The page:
The motive, it would seem, is an interesting one. It was brought to light that the facial lacerations indicated a personal anger towards the victim. It’s theorised that this anger could have possibly come from Short falsely claiming to have a son who died tragically. Bayley had a son who died tragically at eleven from being struck by a car and as such could hypothetically have been angered by the tale and triggering feels of mourning within Bayley.  His son’s birthday was the 13th January and would coincide with the finding of Short’s body on the 15th January.

‘So how did Bayley know Short?’ I hear you ask.

Bayley’s daughter was a good friend of Elizabeth Short’s sister and had even been the matron of honour at their wedding. Despite this, Bayley claimed to have never met or known Elizabeth.  He didn’t have a known history of violence nor criminal activity, leaving him to not be suspected for the Black Dahlia case. Although he was never considered a suspect during the case, this didn’t stop him from being in many theories, mainly because of his medical knowledge and distant (perhaps even non-existent)  relationship with Short.

It was also revealed that Bayley suffered from a neurodegenerative condition, which would eventually lead to death by natural causes but was known to cause violent behaviour even in the most passive of individuals. In addition, Bayley was a surgeon with specialisms including mastectomies, hysterectomies and the removal of fat, which would give him the knowledge needed to commit the acts upon the victim. Although his condition would make him most likely physically incapable to commit the murder- it can also be theorised that she was cut in half as a method to make it easier to transport her body rather than a sadistic act upon her body after death.

With the ease of transporting Short’s body (a sentence I would never have expected to type until now), it could indeed be theorised that Bayley is a plausible suspect.

The Mark Hansen Theory
This theory relates to the plausibility of Mark Hansen being the killer of Elizabeth Short. Hansen remained a prime suspect in the case as late as 1951 and was also linked to three other suspects during the case. No charges were ever brought against him and he died of natural causes in 1964. However, on several occasions throughout May to October in 1946, Elizabeth stayed in Hansen’s home, located near the nightclub he also owned. Short would often share a room with Hansen ’s girlfriend, Ann Toth. The address book that was posted to the examiner from The Herald Express would be found to be embossed with Hansen’s name. That being said, Short used the address book herself as Hansen never used it. This seems rather strange for Short to have something which belonged to her despite having somebody else’s name on it with very few people knowing of Hansen’s address book belonging to Short.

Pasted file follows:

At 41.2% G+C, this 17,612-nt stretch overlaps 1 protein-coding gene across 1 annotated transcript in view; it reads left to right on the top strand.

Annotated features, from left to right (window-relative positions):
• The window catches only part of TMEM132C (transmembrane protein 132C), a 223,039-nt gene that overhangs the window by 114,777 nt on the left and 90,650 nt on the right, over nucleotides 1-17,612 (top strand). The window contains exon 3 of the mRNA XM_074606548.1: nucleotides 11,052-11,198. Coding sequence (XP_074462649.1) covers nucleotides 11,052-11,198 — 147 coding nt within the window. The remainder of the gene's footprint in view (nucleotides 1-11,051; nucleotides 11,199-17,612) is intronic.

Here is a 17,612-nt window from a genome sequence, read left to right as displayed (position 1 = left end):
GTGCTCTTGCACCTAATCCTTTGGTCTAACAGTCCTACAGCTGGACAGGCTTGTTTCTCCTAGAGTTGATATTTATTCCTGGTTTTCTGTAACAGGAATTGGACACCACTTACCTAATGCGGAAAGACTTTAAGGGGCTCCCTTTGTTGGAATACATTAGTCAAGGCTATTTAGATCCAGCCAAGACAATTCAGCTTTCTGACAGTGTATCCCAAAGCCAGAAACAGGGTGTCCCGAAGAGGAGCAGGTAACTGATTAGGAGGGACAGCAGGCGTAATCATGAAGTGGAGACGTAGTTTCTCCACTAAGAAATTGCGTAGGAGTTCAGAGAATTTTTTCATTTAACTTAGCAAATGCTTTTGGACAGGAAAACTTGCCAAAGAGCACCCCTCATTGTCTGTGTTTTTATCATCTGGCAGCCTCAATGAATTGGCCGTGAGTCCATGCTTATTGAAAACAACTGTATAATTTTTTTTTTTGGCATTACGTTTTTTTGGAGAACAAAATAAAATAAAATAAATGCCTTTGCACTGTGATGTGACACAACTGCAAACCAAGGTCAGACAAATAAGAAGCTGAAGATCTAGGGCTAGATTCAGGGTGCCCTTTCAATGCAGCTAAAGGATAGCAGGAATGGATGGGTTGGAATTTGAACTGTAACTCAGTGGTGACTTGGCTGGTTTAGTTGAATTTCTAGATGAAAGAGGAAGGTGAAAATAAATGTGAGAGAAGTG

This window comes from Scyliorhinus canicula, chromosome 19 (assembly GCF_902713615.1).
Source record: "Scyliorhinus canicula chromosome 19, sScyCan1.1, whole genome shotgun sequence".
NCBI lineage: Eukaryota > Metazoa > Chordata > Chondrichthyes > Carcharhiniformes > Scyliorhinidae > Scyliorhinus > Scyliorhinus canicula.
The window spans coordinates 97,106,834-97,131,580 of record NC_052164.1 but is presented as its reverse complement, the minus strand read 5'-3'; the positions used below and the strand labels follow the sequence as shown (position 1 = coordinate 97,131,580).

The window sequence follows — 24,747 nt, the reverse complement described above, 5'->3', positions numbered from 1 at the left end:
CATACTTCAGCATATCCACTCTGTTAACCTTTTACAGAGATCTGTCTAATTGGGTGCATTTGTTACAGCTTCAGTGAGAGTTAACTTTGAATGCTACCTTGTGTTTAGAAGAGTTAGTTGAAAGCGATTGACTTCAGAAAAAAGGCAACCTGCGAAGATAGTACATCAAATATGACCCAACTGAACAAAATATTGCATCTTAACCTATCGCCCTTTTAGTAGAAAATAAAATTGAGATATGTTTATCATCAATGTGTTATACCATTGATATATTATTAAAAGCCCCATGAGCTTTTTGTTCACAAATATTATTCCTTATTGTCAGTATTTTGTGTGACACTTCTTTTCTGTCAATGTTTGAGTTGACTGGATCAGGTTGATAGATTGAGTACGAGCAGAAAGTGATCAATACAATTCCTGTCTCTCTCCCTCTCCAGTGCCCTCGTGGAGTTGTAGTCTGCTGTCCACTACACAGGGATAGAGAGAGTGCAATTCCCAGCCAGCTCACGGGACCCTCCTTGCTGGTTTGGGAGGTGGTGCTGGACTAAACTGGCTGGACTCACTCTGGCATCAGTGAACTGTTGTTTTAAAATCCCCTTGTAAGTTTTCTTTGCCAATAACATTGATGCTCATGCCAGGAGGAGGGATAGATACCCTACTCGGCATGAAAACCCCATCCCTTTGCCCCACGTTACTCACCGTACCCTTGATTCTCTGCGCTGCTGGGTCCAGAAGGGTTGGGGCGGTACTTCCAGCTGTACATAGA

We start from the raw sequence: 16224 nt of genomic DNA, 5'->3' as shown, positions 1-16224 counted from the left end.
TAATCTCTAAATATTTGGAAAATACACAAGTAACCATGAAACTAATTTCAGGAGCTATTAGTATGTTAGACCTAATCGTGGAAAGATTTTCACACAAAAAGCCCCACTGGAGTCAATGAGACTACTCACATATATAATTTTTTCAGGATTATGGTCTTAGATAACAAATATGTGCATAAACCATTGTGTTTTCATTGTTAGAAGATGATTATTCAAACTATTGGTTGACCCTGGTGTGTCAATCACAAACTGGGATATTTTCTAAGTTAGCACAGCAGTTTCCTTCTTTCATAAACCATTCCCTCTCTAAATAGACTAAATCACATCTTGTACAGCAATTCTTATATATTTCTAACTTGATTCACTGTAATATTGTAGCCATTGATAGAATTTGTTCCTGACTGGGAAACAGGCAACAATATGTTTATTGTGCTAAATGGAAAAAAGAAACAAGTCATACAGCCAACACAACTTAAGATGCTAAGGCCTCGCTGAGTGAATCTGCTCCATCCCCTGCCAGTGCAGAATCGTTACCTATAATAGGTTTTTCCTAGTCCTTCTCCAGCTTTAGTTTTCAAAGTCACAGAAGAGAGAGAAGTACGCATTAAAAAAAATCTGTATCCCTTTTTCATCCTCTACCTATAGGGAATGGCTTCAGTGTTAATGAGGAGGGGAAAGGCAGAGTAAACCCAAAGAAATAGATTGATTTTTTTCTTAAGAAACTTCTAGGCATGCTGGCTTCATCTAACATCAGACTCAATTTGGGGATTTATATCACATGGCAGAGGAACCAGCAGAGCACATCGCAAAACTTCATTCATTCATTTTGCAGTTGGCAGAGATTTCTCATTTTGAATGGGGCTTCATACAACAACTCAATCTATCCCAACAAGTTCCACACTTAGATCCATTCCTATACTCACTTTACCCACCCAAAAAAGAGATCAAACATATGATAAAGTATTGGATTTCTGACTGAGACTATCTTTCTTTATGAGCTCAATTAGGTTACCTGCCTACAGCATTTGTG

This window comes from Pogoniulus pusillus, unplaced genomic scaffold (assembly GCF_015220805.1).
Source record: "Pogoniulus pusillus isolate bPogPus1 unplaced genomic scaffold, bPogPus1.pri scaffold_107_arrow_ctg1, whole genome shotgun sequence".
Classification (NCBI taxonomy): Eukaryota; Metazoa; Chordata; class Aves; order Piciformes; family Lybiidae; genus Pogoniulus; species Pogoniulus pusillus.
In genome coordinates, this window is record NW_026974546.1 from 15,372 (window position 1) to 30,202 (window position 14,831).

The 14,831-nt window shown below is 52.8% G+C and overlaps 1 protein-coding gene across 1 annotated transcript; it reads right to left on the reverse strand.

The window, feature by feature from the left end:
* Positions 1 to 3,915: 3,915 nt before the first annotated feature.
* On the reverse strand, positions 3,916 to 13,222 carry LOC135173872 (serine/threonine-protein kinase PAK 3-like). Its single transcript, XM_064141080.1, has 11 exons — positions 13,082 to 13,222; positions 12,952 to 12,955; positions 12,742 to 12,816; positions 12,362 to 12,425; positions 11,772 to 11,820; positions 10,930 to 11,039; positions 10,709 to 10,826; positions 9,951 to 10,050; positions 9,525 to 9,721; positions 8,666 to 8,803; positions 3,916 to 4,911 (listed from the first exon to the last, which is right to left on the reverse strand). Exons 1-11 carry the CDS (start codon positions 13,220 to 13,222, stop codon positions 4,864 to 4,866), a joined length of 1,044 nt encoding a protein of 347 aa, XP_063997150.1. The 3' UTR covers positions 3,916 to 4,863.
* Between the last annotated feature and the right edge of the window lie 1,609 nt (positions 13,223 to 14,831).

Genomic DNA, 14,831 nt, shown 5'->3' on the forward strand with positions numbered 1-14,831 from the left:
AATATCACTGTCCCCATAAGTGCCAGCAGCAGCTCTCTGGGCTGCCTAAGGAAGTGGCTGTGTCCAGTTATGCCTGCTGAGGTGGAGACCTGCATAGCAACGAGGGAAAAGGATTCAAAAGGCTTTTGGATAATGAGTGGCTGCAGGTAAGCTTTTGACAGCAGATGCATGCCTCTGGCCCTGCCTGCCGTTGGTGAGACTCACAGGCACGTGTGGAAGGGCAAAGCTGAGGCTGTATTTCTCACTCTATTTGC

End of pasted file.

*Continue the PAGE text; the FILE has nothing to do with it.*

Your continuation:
Sounds confusing? You’re absolutely right. Furthermore, it’s believed that Hansen attempted to seduce Short but was rejected, which would present a possible motive. Again, much like Bayley, Hansen had no criminal record and no known history of violence, making Hansen still seem like a plausible suspect, but an unlikely one.

The George Hodel Theory
The final theory discusses suspect George Hodel. Created by researchers, a file found in police vaults and even Hodel’s own son, this theory is one of the most popular theories around the case.

Hodel first came under suspicion of murder in 1945 when his secretary suddenly died of a drug overdose. It was initially believed that her death was to cover up financial fraud, with an example being Hodel charging patients for tests that he simply didn’t perform. Hodel’s medical degree also aroused suspicion, as it was believed that a certain level of surgical due to the precision of the separation of Short’s body. In 1950 it was revealed that a file contained Hodel being the prime suspect of the Black Dahlia case and was discovered in police vaults. This file included transcripts from bugs placed inside his home which included Hodel discussing performing abortions -an illegal action at the time-, and paying off law enforcement. On top of this, Hodel even implying his possible involvement in the deaths of both his secretary and Elizabeth Short.

It was the statement below that was particularly damning:

“Supposin’ I did kill the Black Dahlia. They can’t prove it now. They can’t talk to my secretary anymore because she’s dead. They thought there was something fishy. Anyway, now they may have figured it out. Killed her. Maybe I did kill my secretary.”

This transcript seemingly incriminates him for both the murder of Elizabeth Short and his secretary.

Throughout the investigation towards Hodel, Lt. Jemison had gathered enough evidence by April 1950 to arrest George Hodel but he had fled the country to an unknown location in Asia. This would appear as suspicious behaviour to flee the country at around the same time that his arrest was to take place, and by doing so would escape justice and conviction.  After he died in 1999, his son, Steve Hodel, found a photo album containing the photo of a dark-haired woman he believed to have a remarkable resemblance to Elizabeth Short and then led Steve Hodel to believe his father had indeed killed Elizabeth Short. He also began to suspect that his father had killed more than once, and even believes that George Hodel was the lipstick killer of the 1940’s, and even the Zodiac killer of the 1960’s.

At the time of the Black Dahlia murder, George Hodel lived in the famous Sowden House which he had bought. Some researchers argue that the Sowden house is where Short was held and killed. Steve Hodel, many years later, brought a police cadaver dog, as well as performed some soil analysis tests from the Sowden house, which identified the presence of human remains at Sowden House. In addition, it’s also believed that George tortured and then killed Elizabeth inside the house, and, using his medical knowledge, transported her body to the vacant lot using empty cement bags.

Despite these theories, the case remains a cold case to this day. I firmly believe in the George Hodel theory due to the apparent evidence and Hodel’s surgical ability, but nobody really knows who the true killer of Elizabeth Short is.

This then raises the ultimate question:

Can You Solve It?

Have your own theory of what may have happened? We’d love to hear it! Feel free to send us your own theories of the case:

by Becky Barnfather